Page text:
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Do you really know which diet is best for you?

When it comes to weight loss, conventional wisdom says choosing a diet you like may help you stick to it. But new research suggests that, in fact, the opposite may be true.

A study published in the Annals of Internal Medicine found that patients who were assigned a diet plan to follow by their doctors lost more weight than people who chose their own plan based on personal preferences.

Researchers looked at 207 outpatients who were either overweight or obese at a Veterans Affairs Medical Clinic in Durham, North Carolina. They randomly assigned the participants into two groups: half were prescribed either a low-fat, reduced-calorie diet or a low-carbohydrate diet without calorie restrictions; the others were allowed to chose which of those two diet plans they'd rather follow.

Throughout the 48-week study, participants were offered group and telephone counseling. Those who chose their own diet were given the option to switch at the 12-week mark, but only five chose to do so.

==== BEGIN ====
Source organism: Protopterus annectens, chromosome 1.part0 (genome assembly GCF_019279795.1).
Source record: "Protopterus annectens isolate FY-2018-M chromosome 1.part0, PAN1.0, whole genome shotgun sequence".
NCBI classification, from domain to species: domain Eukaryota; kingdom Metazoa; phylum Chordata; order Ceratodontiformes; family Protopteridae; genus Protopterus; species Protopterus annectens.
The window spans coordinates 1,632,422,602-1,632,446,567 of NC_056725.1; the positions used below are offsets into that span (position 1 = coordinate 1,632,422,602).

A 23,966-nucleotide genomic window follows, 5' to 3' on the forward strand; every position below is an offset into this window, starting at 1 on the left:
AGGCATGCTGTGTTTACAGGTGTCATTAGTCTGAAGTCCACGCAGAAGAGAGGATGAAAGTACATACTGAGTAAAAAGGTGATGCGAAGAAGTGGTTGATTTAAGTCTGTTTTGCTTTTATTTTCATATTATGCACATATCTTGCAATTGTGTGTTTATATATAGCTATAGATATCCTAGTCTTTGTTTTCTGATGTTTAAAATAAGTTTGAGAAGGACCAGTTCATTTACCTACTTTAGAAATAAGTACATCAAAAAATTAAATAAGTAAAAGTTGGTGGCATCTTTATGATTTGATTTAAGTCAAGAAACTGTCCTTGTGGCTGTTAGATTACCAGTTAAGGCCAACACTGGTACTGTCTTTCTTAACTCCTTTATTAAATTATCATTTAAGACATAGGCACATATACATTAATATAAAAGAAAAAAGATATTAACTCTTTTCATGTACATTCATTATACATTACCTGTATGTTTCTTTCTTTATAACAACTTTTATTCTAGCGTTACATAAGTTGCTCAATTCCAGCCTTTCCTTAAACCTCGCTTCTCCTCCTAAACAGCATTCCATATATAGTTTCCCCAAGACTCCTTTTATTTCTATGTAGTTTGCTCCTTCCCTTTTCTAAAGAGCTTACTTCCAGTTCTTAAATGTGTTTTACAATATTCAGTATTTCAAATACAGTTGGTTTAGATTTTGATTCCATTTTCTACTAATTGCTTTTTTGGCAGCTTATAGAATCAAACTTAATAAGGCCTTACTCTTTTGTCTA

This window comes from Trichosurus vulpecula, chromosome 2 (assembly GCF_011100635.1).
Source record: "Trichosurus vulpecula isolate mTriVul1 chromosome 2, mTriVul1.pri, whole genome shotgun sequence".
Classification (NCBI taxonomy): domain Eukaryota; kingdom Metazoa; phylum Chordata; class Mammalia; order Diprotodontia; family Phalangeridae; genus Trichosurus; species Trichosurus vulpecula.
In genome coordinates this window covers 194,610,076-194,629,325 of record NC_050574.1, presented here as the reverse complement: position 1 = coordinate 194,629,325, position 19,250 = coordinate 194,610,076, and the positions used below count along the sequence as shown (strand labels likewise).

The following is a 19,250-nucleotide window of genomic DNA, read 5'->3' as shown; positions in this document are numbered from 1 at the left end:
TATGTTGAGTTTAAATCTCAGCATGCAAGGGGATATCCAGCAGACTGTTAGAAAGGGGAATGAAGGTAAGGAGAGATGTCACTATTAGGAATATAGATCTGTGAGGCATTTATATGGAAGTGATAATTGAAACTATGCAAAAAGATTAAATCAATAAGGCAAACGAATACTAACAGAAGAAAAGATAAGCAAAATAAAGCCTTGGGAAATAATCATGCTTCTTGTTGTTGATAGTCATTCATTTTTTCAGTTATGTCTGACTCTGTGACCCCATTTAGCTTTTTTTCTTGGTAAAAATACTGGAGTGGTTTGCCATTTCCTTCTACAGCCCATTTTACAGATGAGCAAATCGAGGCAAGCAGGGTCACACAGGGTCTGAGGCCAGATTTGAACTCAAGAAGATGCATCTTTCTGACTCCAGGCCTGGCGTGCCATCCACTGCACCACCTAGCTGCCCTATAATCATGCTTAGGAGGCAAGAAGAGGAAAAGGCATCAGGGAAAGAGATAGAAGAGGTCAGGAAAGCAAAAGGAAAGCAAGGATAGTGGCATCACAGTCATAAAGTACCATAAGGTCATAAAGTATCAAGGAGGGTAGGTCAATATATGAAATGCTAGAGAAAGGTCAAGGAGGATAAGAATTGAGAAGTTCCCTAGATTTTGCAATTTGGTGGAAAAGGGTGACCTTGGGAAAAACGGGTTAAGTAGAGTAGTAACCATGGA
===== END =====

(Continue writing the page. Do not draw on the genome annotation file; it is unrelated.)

Which diet plans really pay off?
Which diet plans really pay off?

Contrary to what the researchers expected, those in the choice group lost less weight and reported more difficulty sticking to their diet than the patients who were assigned a dietary plan.

"I think it's a natural assumption to make that people will stick to a diet better if they choose it based on their food preferences, but what we found is that that's not really the best recommendation," the study's lead author Dr. William Yancy told CBS News.

Overall, the participants, the majority of whom were male with an average age of 55, lost about two more pounds when they were on a diet prescribed to them rather than on one they chose.

"It wasn't a large number and not statistically significant, but the surprising thing was that it was in the opposite direction than what we would have guessed," Yancy said.

Dieters who select their own plan may struggle more adhering to it, Yancy hypothesized, because picking a diet that allows them to eat food they like may make it harder for them. "If people choose a diet they prefer based on food preferences, they may have a more difficult time scaling back on their intake," he explained.

Yancy said the results suggest that future research should examine how to match the most effective diet to a patient based on other characteristics, such as their metabolic profile and maybe even genetic profile, rather than their taste and personal preference.

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